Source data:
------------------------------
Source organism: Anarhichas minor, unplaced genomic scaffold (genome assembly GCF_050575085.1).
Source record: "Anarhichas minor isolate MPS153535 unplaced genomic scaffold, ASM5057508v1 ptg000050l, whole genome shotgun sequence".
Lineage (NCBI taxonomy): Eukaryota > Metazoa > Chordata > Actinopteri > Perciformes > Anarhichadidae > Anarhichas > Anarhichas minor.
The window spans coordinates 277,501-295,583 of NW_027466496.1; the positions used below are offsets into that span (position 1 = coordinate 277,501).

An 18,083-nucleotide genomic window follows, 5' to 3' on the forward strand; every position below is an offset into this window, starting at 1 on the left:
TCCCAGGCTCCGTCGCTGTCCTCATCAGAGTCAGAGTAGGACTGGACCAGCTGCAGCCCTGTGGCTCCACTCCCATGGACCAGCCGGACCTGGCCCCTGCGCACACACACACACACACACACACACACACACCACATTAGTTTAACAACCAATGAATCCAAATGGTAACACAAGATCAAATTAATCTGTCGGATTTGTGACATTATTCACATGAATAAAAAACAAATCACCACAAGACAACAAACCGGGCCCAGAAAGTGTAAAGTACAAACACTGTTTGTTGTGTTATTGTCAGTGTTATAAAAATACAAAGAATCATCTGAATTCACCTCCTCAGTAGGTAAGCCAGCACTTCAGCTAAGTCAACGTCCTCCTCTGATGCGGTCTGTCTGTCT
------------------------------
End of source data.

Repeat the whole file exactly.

Source organism: Anarhichas minor, unplaced genomic scaffold (genome assembly GCF_050575085.1).
Source record: "Anarhichas minor isolate MPS153535 unplaced genomic scaffold, ASM5057508v1 ptg000050l, whole genome shotgun sequence".
Lineage (NCBI taxonomy): Eukaryota > Metazoa > Chordata > Actinopteri > Perciformes > Anarhichadidae > Anarhichas > Anarhichas minor.
The window spans coordinates 277,501-295,583 of NW_027466496.1; the positions used below are offsets into that span (position 1 = coordinate 277,501).

An 18,083-nucleotide genomic window follows, 5' to 3' on the forward strand; every position below is an offset into this window, starting at 1 on the left:
TCCCAGGCTCCGTCGCTGTCCTCATCAGAGTCAGAGTAGGACTGGACCAGCTGCAGCCCTGTGGCTCCACTCCCATGGACCAGCCGGACCTGGCCCCTGCGCACACACACACACACACACACACACACACACCACATTAGTTTAACAACCAATGAATCCAAATGGTAACACAAGATCAAATTAATCTGTCGGATTTGTGACATTATTCACATGAATAAAAAACAAATCACCACAAGACAACAAACCGGGCCCAGAAAGTGTAAAGTACAAACACTGTTTGTTGTGTTATTGTCAGTGTTATAAAAATACAAAGAATCATCTGAATTCACCTCCTCAGTAGGTAAGCCAGCACTTCAGCTAAGTCAACGTCCTCCTCTGATGCGGTCTGTCTGTCT